Friday 8 November 2013

Knowing God’s Will: First Steps

By Adam Hincks, S.J.

If you ask me what you are to do in order to be perfect, I say, first – Do not lie in bed beyond the due time of rising; give your first thoughts to God; make a good visit to the Blessed Sacrament; say the Angelus devoutly; eat and drink to God’s glory; say the Rosary well; be recollected; keep out bad thoughts; make your evening meditation well; examine yourself daily; go to bed in good time, and you are already perfect. 
– Bl. John Henry Newman

St. Ignatius of Loyola would often close his letters with the prayer that he and his correspondent would have the grace to know God’s will and the strength to carry it out. He is by no means alone in this prayer. I suspect that most Christians often petition God for guidance about what to do in concrete situations. And yet, it is easy to fall into the trap of believing that discovering God’s will requires advanced spiritual experience or that it is the domain of mystical gurus. This can lead to a dilemma: we feel that we ought to seek for God’s will in our lives—whether it be for big, life decisions or small, everyday decisions—but at the same time we can feel that we do not have the spiritual know-how to get there. As a consequence, we either avoid commitment or become complacent.

When we are not sure how to come to know God’s will, Thomas Merton offers excellent, down-to-earth advice. In New Seeds of Contemplation, he writes:
How am I to know the will of God? Even where there is no other more explicit claim on my obedience, such as a legitimate command, the very nature of each situation usually bears written into itself some indication of  God’s will. For whatever is demanded by truth, by justice, by mercy, or by love must surely be taken to be willed by God. To consent to His will is, then, to consent to be true, or to speak truth, or at least to seek it.
In other words, Merton suggests that the best place to start is with some good, solid common sense. Look for the truth of the matter and be authentic. Most situations, as he says, have an inner logic that point to the best solution. To use a classical category, we need to exercise the virtue of prudence, which is nothing other than good practical reason. What does the situation demand, practically speaking? What will promote truth, justice, mercy and love in the particular situation I am facing? What is called for by the Ten Commandments, the eight Beatitudes and the two Great Commandments? Figure that out, and you cannot but have arrived at God’s will, for these are what he desires. “Whoever has my commands and keeps them”, Jesus said, “is the one who loves me” (Jn. 14:21).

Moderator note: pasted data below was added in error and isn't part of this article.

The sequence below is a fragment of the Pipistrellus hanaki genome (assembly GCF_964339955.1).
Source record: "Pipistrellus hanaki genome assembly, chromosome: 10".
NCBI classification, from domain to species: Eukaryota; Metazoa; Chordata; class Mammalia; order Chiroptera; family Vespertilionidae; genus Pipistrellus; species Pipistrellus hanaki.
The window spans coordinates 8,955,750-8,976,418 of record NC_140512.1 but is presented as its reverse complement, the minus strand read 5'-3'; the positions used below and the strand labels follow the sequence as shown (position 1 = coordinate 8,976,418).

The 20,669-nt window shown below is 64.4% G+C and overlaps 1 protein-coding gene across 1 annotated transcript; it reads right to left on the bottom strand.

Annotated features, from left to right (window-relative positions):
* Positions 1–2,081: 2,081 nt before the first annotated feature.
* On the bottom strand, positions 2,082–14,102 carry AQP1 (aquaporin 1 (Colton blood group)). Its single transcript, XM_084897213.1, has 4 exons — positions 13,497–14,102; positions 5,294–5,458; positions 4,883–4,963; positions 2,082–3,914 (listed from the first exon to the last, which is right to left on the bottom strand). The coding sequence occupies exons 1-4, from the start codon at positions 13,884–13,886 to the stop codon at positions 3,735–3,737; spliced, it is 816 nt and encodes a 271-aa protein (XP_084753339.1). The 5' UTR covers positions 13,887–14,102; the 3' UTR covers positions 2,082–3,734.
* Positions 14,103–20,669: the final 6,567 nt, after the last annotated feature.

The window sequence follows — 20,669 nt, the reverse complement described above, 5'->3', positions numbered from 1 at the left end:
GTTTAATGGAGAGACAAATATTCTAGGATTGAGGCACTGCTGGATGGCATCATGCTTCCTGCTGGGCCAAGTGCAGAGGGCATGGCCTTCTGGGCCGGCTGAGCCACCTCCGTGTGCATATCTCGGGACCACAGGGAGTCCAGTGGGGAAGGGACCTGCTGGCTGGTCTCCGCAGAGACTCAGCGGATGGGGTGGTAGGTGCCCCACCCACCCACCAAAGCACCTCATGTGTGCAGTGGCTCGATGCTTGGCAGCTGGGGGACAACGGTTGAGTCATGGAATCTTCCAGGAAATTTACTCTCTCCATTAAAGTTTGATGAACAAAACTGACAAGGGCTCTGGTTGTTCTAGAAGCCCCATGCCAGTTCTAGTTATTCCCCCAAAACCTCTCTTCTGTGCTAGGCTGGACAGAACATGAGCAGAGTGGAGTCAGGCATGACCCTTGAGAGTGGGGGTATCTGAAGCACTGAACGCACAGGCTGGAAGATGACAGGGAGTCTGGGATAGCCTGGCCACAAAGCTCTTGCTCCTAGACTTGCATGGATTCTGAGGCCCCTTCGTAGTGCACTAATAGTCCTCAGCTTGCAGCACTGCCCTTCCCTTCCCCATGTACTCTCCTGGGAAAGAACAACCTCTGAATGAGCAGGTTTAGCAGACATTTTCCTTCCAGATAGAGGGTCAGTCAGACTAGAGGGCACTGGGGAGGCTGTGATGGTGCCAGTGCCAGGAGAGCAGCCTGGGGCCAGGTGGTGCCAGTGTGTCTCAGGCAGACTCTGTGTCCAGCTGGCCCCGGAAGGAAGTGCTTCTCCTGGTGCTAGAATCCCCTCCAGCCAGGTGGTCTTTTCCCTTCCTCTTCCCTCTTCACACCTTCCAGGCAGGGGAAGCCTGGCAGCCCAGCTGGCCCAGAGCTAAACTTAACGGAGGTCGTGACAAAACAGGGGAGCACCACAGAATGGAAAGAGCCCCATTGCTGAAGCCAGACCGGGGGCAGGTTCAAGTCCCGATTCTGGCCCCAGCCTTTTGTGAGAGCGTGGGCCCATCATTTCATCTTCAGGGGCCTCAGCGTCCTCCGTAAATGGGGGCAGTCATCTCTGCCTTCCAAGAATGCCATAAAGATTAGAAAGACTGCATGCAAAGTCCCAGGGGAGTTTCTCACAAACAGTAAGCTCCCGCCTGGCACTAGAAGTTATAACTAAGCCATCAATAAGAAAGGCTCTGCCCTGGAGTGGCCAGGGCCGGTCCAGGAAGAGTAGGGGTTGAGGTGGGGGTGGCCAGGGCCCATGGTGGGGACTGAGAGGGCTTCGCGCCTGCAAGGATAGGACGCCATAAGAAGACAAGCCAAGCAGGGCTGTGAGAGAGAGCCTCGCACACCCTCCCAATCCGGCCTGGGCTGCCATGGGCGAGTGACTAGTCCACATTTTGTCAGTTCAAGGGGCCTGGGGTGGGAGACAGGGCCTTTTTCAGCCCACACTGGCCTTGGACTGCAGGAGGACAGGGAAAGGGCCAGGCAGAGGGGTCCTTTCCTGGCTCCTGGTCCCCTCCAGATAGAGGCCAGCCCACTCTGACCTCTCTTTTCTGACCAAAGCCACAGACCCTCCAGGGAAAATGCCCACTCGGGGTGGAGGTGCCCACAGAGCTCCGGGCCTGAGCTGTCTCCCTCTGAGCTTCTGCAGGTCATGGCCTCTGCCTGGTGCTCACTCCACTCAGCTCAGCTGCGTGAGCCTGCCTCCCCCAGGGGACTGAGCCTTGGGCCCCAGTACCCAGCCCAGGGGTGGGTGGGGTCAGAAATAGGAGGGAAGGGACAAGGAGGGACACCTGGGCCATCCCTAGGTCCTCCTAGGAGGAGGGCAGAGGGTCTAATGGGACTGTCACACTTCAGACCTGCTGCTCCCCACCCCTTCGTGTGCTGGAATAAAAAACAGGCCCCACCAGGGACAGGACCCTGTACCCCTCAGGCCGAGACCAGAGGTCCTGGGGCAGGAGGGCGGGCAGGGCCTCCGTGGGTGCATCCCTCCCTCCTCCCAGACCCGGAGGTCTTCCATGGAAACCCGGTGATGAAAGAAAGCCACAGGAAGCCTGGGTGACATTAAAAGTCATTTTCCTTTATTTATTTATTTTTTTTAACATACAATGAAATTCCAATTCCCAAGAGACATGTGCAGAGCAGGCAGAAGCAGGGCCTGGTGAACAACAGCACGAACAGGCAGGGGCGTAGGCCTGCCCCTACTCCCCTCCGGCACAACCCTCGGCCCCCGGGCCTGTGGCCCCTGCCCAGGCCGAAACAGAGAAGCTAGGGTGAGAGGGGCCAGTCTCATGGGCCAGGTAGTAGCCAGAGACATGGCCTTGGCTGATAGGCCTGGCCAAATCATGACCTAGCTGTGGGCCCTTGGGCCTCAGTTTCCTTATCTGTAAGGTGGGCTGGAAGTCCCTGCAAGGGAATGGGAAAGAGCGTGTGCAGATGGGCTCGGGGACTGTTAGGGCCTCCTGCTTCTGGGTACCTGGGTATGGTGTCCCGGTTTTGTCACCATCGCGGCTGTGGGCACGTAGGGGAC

There are two comments that should be added to this. First, discerning God’s will, even when it is eminently practical, must be prayerful. The best way to gain the virtue of prudence is through a solid relationship with the Lord, because, after all, God himself is the source of truth and light. It is through prayer that we gain contact with the Source of reality, and hence with the reality itself that we seek to know intimately through prudence. Good decisions made in daily life will be fed by our fidelity to prayer.

Second, Merton wisely includes the adverb “usually” in his advice. Most of the time, knowing God’s will is a simple matter of prudence, but there are obviously some difficult situations where God’s will really is obscure. In situations like these, we need to spend more time in prayer and often to seek the guidance of a spiritual guide—a priest, a religious, a parent or a trusted Christian friend. In some situations, we may not get clear answers even when we try our best and seek out the best advice. But even in difficult situations, the virtue of prudence is key, for it is what helps us to judge when a particular decision requires outside consultation.

In the end, God gives us the lights we need to do his will. Perhaps the last word should go to Moses, as he addressed the Chosen People after they had finished their pilgrimage in the desert and were about to enter the Promised Land, with many decisions and adventures before them. Like Merton, he reassures them, and us, not to worry too much:
Now what I am commanding you today is not too difficult for you or beyond your reach. It is not up in heaven, so that you have to ask, “Who will ascend into heaven to get it and proclaim it to us so we may obey it?” Nor is it beyond the sea, so that you have to ask, “Who will cross the sea to get it and proclaim it to us so we may obey it?” No, the word is very near you; it is in your mouth and in your heart so you may obey it. (Deuteronomy 30: 11–14, NIV)

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